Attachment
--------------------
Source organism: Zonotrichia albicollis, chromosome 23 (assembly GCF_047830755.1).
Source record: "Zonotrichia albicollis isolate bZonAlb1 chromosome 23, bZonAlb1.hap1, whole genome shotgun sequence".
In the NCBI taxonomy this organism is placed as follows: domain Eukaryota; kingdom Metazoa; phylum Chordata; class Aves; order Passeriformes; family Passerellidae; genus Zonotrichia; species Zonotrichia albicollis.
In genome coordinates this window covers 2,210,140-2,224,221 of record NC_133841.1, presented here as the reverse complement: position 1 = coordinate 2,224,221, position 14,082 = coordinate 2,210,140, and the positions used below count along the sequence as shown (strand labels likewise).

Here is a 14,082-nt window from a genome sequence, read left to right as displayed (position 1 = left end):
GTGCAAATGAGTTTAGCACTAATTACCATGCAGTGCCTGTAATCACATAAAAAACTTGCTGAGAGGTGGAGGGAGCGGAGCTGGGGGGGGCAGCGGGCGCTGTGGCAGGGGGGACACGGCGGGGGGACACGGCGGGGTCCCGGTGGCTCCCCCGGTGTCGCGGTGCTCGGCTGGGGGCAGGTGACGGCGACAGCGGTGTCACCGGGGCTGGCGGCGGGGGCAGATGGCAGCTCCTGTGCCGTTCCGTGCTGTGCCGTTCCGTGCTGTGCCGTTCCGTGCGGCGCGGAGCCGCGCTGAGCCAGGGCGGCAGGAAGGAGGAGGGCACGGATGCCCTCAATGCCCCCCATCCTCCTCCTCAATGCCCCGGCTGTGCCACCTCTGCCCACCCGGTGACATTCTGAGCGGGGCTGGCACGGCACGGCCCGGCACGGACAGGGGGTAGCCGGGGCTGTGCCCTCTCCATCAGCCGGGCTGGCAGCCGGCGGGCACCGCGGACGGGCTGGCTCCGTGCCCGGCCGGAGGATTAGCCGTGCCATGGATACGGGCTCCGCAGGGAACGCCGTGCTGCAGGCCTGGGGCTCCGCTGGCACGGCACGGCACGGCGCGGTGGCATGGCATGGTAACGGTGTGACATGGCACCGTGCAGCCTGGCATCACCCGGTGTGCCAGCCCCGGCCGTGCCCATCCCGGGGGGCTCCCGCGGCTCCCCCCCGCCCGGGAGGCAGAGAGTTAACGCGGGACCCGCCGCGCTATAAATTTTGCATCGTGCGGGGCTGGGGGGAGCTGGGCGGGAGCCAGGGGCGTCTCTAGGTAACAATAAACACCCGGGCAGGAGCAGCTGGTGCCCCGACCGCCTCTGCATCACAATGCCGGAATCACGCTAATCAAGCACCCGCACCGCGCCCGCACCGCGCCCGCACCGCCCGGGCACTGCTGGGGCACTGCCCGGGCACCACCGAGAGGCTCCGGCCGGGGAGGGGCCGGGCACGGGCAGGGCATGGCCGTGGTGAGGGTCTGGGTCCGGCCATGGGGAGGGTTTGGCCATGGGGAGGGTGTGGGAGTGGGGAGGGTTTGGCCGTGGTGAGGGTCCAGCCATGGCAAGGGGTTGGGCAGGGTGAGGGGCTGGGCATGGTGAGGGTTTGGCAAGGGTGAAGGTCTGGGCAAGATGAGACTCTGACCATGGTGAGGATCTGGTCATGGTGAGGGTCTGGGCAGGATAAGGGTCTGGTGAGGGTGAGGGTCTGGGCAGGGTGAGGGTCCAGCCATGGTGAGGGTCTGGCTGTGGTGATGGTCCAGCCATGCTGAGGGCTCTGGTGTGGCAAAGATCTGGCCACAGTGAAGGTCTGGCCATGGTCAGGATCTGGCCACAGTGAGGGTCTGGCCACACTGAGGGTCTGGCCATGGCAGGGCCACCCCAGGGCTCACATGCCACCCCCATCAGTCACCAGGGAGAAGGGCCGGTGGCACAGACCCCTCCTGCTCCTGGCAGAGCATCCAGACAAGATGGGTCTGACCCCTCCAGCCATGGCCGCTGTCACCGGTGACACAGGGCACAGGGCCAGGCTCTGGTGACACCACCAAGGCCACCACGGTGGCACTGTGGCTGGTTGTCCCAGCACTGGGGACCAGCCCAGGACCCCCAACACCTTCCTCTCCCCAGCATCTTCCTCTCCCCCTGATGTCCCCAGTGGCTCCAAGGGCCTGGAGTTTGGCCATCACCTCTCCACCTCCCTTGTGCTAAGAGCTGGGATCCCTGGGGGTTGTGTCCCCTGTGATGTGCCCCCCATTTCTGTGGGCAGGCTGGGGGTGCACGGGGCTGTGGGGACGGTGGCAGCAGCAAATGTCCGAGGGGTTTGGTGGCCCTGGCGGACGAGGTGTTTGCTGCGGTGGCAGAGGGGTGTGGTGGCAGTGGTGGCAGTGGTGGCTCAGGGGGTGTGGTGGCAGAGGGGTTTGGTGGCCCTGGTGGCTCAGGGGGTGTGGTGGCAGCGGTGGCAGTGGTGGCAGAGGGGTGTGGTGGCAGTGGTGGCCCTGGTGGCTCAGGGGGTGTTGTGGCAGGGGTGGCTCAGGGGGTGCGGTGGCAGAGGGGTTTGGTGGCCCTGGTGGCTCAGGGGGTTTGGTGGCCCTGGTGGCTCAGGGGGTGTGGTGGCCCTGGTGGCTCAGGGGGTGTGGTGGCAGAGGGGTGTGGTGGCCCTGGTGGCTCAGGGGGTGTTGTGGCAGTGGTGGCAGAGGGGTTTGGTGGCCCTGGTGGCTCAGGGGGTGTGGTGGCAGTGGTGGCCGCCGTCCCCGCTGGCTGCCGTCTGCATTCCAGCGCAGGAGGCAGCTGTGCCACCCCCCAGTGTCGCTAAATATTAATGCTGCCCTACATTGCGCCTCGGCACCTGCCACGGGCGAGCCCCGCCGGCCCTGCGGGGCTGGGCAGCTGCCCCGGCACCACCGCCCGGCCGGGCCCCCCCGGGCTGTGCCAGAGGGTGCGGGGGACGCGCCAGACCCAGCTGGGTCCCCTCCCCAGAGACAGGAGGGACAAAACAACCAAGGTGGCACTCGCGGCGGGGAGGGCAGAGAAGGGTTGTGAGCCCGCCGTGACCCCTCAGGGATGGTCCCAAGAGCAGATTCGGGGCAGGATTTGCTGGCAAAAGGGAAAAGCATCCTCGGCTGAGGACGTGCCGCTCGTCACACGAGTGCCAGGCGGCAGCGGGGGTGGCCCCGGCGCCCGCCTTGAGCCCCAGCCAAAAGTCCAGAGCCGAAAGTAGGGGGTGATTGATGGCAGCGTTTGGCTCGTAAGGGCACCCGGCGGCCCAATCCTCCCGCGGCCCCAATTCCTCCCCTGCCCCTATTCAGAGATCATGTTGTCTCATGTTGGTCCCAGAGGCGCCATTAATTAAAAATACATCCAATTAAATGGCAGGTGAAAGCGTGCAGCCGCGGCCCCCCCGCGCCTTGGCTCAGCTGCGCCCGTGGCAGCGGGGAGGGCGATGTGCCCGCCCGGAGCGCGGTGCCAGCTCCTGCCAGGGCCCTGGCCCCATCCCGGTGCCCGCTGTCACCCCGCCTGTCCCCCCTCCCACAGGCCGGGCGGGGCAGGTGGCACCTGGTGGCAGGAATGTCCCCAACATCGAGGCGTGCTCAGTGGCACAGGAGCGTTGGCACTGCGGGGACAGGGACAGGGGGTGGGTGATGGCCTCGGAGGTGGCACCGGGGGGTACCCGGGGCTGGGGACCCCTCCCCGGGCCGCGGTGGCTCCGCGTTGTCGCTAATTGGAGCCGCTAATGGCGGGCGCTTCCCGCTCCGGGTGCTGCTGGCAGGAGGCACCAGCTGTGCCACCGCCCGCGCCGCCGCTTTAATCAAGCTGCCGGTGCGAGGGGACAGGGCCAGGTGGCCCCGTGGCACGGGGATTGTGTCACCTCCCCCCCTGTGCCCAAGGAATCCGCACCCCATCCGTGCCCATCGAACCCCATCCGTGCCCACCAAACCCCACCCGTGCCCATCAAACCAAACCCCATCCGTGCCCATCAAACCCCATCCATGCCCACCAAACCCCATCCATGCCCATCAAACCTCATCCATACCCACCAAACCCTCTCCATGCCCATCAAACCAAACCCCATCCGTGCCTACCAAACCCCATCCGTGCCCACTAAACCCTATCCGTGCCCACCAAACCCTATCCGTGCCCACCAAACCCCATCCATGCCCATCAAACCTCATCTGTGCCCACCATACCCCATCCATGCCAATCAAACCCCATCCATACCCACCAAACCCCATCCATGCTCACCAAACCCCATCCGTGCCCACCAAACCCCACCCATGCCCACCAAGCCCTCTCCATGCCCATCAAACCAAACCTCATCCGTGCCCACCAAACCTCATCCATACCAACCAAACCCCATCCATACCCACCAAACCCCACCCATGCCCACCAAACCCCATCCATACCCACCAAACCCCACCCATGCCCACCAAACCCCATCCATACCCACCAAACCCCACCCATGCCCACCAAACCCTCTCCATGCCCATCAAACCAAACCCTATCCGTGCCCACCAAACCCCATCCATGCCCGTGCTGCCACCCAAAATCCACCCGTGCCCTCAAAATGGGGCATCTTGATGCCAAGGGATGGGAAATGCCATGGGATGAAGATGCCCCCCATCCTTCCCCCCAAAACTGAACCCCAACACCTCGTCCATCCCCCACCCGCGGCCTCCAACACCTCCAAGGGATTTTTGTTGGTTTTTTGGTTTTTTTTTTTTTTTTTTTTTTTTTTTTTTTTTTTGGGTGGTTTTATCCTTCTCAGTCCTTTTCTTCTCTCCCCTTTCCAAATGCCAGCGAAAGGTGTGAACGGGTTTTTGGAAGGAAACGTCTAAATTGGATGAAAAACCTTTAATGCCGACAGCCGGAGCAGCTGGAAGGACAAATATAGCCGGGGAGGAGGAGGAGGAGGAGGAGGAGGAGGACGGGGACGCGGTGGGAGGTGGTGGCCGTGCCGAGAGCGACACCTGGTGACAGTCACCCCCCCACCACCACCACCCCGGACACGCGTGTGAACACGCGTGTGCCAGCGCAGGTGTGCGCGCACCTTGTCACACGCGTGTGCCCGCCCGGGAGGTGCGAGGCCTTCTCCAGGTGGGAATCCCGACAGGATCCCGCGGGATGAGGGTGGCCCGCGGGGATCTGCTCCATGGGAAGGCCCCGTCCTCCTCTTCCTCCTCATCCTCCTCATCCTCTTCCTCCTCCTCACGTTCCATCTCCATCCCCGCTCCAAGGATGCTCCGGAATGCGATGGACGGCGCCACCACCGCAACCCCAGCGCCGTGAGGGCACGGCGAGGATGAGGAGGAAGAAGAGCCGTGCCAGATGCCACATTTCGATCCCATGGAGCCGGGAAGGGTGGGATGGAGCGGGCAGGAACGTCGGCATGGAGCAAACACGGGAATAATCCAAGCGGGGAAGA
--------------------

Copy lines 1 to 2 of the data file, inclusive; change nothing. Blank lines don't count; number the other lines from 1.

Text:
Source organism: Zonotrichia albicollis, chromosome 23 (assembly GCF_047830755.1).
Source record: "Zonotrichia albicollis isolate bZonAlb1 chromosome 23, bZonAlb1.hap1, whole genome shotgun sequence".